They look much more appetizing on the website, like squishy brownies or something. Arizona heat does not do nice things to marshmallows. To be frank, they looked like what would happen about 24 hours after my dog (if I had a dog) ate a bad burrito. To be fair, I don’t think that’s what they looked like originally. Curse you, 112-degree weather.

I tasted the marshmallows individually, starting with the MoccaMallow (the flavor of which was mocha, if you couldn’t guess). It surprised me, though not in a bad way. I thought it would be a lot sweeter. I mean, it’s technically still a marshmallow, right? But it had the bitter taste of a black cup o’ Joe with some (real, non-fake-sugary) chocolate mixed in. Let me remind you that my usual coffee delights are the barista’s equivalent of fruity drinks. This was the real stuff. And it was strong.

That being said, if you’re like most people I know and you drink coffee because you actually like the taste of coffee (by itself or with very little extra stuff thrown in), then you’ll love this. Because it really does taste like coffee. And deep down inside, past all that snobbiness, I love the taste of coffee, too. It just takes some getting past the initial shock.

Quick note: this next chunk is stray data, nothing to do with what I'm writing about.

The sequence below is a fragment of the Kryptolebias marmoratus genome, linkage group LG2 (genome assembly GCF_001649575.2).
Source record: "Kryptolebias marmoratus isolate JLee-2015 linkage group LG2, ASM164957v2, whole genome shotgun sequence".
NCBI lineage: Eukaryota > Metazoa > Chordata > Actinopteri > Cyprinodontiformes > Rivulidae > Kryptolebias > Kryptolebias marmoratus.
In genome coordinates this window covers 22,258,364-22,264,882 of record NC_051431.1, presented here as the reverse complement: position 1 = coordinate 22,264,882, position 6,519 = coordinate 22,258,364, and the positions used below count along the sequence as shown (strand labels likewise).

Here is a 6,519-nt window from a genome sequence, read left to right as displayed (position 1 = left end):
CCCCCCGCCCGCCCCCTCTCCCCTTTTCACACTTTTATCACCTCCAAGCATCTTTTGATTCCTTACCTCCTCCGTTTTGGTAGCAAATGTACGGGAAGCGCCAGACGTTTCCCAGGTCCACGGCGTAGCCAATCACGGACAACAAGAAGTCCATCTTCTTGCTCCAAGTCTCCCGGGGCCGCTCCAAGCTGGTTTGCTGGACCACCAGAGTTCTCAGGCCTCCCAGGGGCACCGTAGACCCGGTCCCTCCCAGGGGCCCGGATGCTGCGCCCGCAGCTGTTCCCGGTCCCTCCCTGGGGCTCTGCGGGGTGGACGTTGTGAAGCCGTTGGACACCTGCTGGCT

I moved on to the JavaMallow, which was espresso-flavored. I had high hopes for this one. My big Christmas gift last year from my boyfriend was an espresso maker, if that gives you any idea of my feelings toward espresso.

No disappointment with this mallow — it tastes exactly like espresso. And — even better — it was a little sweeter than the mocha. New favorite.

Time for the CafeMallow (coffee-flavored). Turns out it was really similar to the espresso (even to my coffee-snob taste buds), but after some chewing and contemplating, I could tell the difference. Not as bold, a little sweeter … and a new favorite.

Teatime. I wasn’t so sure about this one.

Maybe it was the fact that I’d just taken three large bites of different types of coffee marshmallows, or maybe it was some sort of mental thing … or maybe it was just that good. But whatever the case, the TeaMallow is officially my favorite. Slightly sweet, only a little bitter, kind of herbal … tea-like, basically, only it made the flavor of tea actually palatable. (Sorry, all you tea drinkers. I really don’t like tea.)

So, there you have it. In a shocking upset, the TeaMallow is, in my opinion, the best out of the four. If you like your coffee strong and bitter, go for the MoccaMallow. Not as bitter and a little sweeter, the JavaMallow. Genuinely coffee-like, the CoffeeMallow. And even if you don’t like tea, you really should try the TeaMallow.